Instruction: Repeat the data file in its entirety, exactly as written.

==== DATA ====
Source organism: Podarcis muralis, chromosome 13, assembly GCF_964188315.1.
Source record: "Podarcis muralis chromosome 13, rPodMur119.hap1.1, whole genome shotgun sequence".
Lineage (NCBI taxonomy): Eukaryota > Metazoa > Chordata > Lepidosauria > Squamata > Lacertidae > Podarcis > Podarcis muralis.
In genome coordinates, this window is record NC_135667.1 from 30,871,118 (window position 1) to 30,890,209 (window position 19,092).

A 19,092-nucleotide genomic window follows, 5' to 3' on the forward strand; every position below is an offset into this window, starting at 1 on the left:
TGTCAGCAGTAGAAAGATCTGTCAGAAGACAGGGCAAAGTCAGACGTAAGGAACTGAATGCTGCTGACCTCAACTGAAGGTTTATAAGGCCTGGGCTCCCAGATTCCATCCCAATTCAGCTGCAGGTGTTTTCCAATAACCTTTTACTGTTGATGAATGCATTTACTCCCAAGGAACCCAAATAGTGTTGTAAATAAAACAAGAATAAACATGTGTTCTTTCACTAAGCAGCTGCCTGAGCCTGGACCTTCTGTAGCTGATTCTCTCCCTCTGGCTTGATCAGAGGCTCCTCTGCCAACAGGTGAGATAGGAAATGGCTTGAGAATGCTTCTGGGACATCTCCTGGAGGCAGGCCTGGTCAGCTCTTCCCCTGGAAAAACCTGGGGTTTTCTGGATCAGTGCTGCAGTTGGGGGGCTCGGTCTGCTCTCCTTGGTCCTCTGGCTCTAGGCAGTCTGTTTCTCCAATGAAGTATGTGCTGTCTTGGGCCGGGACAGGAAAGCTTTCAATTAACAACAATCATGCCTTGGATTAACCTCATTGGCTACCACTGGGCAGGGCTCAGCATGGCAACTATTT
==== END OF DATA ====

Source organism: Podarcis muralis, chromosome 13, assembly GCF_964188315.1.
Source record: "Podarcis muralis chromosome 13, rPodMur119.hap1.1, whole genome shotgun sequence".
Lineage (NCBI taxonomy): Eukaryota > Metazoa > Chordata > Lepidosauria > Squamata > Lacertidae > Podarcis > Podarcis muralis.
In genome coordinates, this window is record NC_135667.1 from 30,871,118 (window position 1) to 30,890,209 (window position 19,092).

A 19,092-nucleotide genomic window follows, 5' to 3' on the forward strand; every position below is an offset into this window, starting at 1 on the left:
TGTCAGCAGTAGAAAGATCTGTCAGAAGACAGGGCAAAGTCAGACGTAAGGAACTGAATGCTGCTGACCTCAACTGAAGGTTTATAAGGCCTGGGCTCCCAGATTCCATCCCAATTCAGCTGCAGGTGTTTTCCAATAACCTTTTACTGTTGATGAATGCATTTACTCCCAAGGAACCCAAATAGTGTTGTAAATAAAACAAGAATAAACATGTGTTCTTTCACTAAGCAGCTGCCTGAGCCTGGACCTTCTGTAGCTGATTCTCTCCCTCTGGCTTGATCAGAGGCTCCTCTGCCAACAGGTGAGATAGGAAATGGCTTGAGAATGCTTCTGGGACATCTCCTGGAGGCAGGCCTGGTCAGCTCTTCCCCTGGAAAAACCTGGGGTTTTCTGGATCAGTGCTGCAGTTGGGGGGCTCGGTCTGCTCTCCTTGGTCCTCTGGCTCTAGGCAGTCTGTTTCTCCAATGAAGTATGTGCTGTCTTGGGCCGGGACAGGAAAGCTTTCAATTAACAACAATCATGCCTTGGATTAACCTCATTGGCTACCACTGGGCAGGGCTCAGCATGGCAACTATTT